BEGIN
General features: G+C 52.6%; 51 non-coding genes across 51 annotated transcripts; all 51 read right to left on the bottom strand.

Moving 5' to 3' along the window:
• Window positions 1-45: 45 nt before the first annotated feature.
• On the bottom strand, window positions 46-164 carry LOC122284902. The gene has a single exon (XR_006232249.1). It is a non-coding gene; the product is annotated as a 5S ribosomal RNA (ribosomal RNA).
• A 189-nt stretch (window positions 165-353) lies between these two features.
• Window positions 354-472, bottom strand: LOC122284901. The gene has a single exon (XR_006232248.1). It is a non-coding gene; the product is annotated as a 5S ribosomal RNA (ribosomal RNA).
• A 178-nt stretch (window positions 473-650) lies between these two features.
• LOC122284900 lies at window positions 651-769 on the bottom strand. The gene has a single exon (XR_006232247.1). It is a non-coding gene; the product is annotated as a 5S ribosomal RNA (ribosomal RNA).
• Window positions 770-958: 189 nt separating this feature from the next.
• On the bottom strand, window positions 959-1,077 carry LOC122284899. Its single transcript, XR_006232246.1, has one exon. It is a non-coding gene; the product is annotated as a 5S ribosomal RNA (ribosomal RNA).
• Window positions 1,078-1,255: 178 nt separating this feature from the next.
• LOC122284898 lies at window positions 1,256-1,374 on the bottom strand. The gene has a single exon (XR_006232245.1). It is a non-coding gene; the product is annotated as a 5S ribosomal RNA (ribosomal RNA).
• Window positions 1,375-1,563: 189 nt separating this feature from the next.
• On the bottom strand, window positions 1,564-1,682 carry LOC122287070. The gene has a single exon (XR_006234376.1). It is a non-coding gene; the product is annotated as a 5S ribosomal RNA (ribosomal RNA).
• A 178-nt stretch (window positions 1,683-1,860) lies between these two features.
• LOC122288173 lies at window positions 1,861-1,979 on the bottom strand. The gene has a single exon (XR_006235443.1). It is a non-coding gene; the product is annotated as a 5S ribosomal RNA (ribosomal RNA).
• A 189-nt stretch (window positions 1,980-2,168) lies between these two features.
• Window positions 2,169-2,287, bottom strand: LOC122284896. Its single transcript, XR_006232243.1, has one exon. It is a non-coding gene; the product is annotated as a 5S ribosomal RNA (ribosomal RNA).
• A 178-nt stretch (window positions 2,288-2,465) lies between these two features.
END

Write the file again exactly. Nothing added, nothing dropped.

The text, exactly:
General features: G+C 52.6%; 51 non-coding genes across 51 annotated transcripts; all 51 read right to left on the bottom strand.

Moving 5' to 3' along the window:
• Window positions 1-45: 45 nt before the first annotated feature.
• On the bottom strand, window positions 46-164 carry LOC122284902. The gene has a single exon (XR_006232249.1). It is a non-coding gene; the product is annotated as a 5S ribosomal RNA (ribosomal RNA).
• A 189-nt stretch (window positions 165-353) lies between these two features.
• Window positions 354-472, bottom strand: LOC122284901. The gene has a single exon (XR_006232248.1). It is a non-coding gene; the product is annotated as a 5S ribosomal RNA (ribosomal RNA).
• A 178-nt stretch (window positions 473-650) lies between these two features.
• LOC122284900 lies at window positions 651-769 on the bottom strand. The gene has a single exon (XR_006232247.1). It is a non-coding gene; the product is annotated as a 5S ribosomal RNA (ribosomal RNA).
• Window positions 770-958: 189 nt separating this feature from the next.
• On the bottom strand, window positions 959-1,077 carry LOC122284899. Its single transcript, XR_006232246.1, has one exon. It is a non-coding gene; the product is annotated as a 5S ribosomal RNA (ribosomal RNA).
• Window positions 1,078-1,255: 178 nt separating this feature from the next.
• LOC122284898 lies at window positions 1,256-1,374 on the bottom strand. The gene has a single exon (XR_006232245.1). It is a non-coding gene; the product is annotated as a 5S ribosomal RNA (ribosomal RNA).
• Window positions 1,375-1,563: 189 nt separating this feature from the next.
• On the bottom strand, window positions 1,564-1,682 carry LOC122287070. The gene has a single exon (XR_006234376.1). It is a non-coding gene; the product is annotated as a 5S ribosomal RNA (ribosomal RNA).
• A 178-nt stretch (window positions 1,683-1,860) lies between these two features.
• LOC122288173 lies at window positions 1,861-1,979 on the bottom strand. The gene has a single exon (XR_006235443.1). It is a non-coding gene; the product is annotated as a 5S ribosomal RNA (ribosomal RNA).
• A 189-nt stretch (window positions 1,980-2,168) lies between these two features.
• Window positions 2,169-2,287, bottom strand: LOC122284896. Its single transcript, XR_006232243.1, has one exon. It is a non-coding gene; the product is annotated as a 5S ribosomal RNA (ribosomal RNA).
• A 178-nt stretch (window positions 2,288-2,465) lies between these two features.